A few notes about what veterans are up against at the BVA. (PDF LINK: BVA2013AR).
The Office of Veterans Law Judges (OVLJ) “consists of two Deputy Vice Chairmen (DVC), 10 Chief VLJs, up to 78 VLJs, and approximately 400 attorneys who prepare tentative written decisions for review and signature by a VLJ. ” In the third and fourth quarters they hired 125 new full time staff which included 114 new attorneys.
The new lawyers were trained in a new program including “3 months of intensive classroom and practical training, as well as 3 months of decision-writing under the guidance of more senior attorney coaches, sought to ensure that the new hires were trained uniformly and that each developed the skill set required to draft timely, high quality decisions in a short period of time. “ In contrast, they held some forums for VSOs.
They cite several cases in 2013 as significant–maybe NOD will explain why.
- Walker v. Shinseki, 708 F.3d 1331 (Fed. Cir. 2013) “This case is significant because it clarifies the role of § 3.303(b) so that this continuity of symptomatology provision applies only to the diseases specifically labeled as “chronic” under § 3.309(a).”
- Viegas v. Shinseki, 705 F.3d 1374 (Fed. Cir. 2013) “This case is significant because it clarified the causation requirement under 38 U.S.C. § 1151.”
- Jones v. Shinseki, 26 Vet. App. 56 (2012) “This case is significant because the CAVC stated that to the extent that prior case law had not addressed this issue, it was now explicitly holding that the Board may not deny entitlement to a higher disability rating on the basis of relief provided by medication when those effects are not specifically contemplated by the rating criteria.”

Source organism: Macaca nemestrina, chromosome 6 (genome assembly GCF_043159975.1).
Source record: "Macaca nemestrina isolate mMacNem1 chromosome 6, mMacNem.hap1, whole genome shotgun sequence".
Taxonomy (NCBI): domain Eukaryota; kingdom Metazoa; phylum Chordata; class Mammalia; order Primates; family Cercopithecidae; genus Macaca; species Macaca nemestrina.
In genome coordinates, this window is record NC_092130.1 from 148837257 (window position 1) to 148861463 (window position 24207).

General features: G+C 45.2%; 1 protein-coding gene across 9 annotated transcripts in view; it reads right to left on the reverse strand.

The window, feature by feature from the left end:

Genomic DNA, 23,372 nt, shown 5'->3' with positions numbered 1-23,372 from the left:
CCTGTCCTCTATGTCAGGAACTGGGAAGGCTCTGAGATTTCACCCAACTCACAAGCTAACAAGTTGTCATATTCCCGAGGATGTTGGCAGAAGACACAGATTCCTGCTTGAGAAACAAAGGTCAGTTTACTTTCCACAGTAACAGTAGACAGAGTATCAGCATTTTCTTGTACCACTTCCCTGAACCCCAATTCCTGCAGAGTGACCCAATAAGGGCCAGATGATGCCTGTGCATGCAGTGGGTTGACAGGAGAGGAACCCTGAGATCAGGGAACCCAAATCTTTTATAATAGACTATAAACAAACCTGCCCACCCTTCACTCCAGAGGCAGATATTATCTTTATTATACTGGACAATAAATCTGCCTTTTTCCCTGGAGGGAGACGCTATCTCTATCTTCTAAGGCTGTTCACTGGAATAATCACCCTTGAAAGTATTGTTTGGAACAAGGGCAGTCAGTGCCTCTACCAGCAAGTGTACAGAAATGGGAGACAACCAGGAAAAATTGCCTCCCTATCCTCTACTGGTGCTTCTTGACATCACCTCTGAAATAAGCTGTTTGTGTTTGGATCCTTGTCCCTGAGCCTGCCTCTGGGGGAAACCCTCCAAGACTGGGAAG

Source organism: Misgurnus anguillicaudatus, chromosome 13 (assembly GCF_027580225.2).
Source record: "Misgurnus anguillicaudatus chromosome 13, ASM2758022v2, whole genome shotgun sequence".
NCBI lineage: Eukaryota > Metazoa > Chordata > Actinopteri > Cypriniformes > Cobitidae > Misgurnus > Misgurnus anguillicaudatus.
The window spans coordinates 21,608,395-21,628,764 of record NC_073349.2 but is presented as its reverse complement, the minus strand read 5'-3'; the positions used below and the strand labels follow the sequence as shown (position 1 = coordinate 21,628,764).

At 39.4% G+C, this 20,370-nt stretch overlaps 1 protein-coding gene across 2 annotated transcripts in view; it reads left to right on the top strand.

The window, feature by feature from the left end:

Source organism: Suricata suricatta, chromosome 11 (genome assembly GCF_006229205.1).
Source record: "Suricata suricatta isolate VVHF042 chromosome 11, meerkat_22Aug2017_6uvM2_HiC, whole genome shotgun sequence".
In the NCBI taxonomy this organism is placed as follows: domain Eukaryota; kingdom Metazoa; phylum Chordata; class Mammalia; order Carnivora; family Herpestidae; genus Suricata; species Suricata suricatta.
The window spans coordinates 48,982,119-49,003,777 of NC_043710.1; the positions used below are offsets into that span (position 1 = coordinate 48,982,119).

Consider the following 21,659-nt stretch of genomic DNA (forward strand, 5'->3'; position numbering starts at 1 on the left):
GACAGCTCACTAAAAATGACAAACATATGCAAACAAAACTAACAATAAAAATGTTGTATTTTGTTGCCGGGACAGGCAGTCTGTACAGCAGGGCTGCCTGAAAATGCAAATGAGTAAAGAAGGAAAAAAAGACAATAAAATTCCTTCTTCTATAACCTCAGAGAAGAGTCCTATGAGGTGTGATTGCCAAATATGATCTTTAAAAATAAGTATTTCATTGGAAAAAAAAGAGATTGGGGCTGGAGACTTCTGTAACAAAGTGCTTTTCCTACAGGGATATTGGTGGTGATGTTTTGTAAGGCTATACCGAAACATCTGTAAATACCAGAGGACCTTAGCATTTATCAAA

- Johnson v. Shinseki, 26 Vet. App. 237 (2013): “This case is significant because the CAVC determined that the Board is not required to consider whether a Veteran is entitled to extraschedular consideration for multiple disabilities on a collective basis.”
- Romanowsky v. Shinseki, 26 Vet. App. 289 (2013) “This case is significant because it requires the Board to address evidence of a potentially current diagnosis regardless of whether that diagnosis was made prior to when a claim was filed.”
- Uh oh. The Flexiplace Program allowed 165 of the Board’s employees to telecommute; that means that encrypted laptops went home with them.
- Factoid: Video teleconference hearings saves average 100 days from decision times.
Quote: The average length of time between the filing of an appeal (i.e., Substantive Appeal (VA Form 9)) at the AOJ and the Board’s disposition of the appeal was 960 days in FY 2013. This time period reflects more of the multi‑step appeals process than just the time that an appeal spends at the Board. As reflected in the chart below, the average time between the time that an appeal was physically received and docketed at the Board to disposition was only 235 days.
- Board count at the end of FY 2013: 61 members. In addition, there were 563 (largely attorneys) and administrative, clerical and other personnel employed. Grand total: 624 churned out about 160.6 decisions per day based on 261 work days.
- Most successful representation (allowed): Attorney 31%; Military Order of the Purple Heart 29.6%; VFW 28.6%; Agent 27%; DAV 26.9%; state service Organizations 26.2%; AMVETS 25.9%; PVA 25.5%; Am Legion 25.3%; Other VSOs 23.9%; VVA 22.6%; No representation 19.4%. Attorneys had the most wins, the fewest denials yet less than 10% of the veterans’ appeals were represented by an attorney.
- A handy infographic illustrates the process if you open the pdf to page 28 and flip it (LINK). Sorry, I can’t enlarge the image.
I think they should break out the VSOs rather than lumping them together in the “others” category.
I don’t know what the educational requirements are for certified VSO representatives however the BVA’s lawyers are well-qualified educationally. And after three months of training, they will have learnt the wayward ways of VA benefit claim methods and apply them swiftly each business day. So, as NOD reminds us often, lawyer up.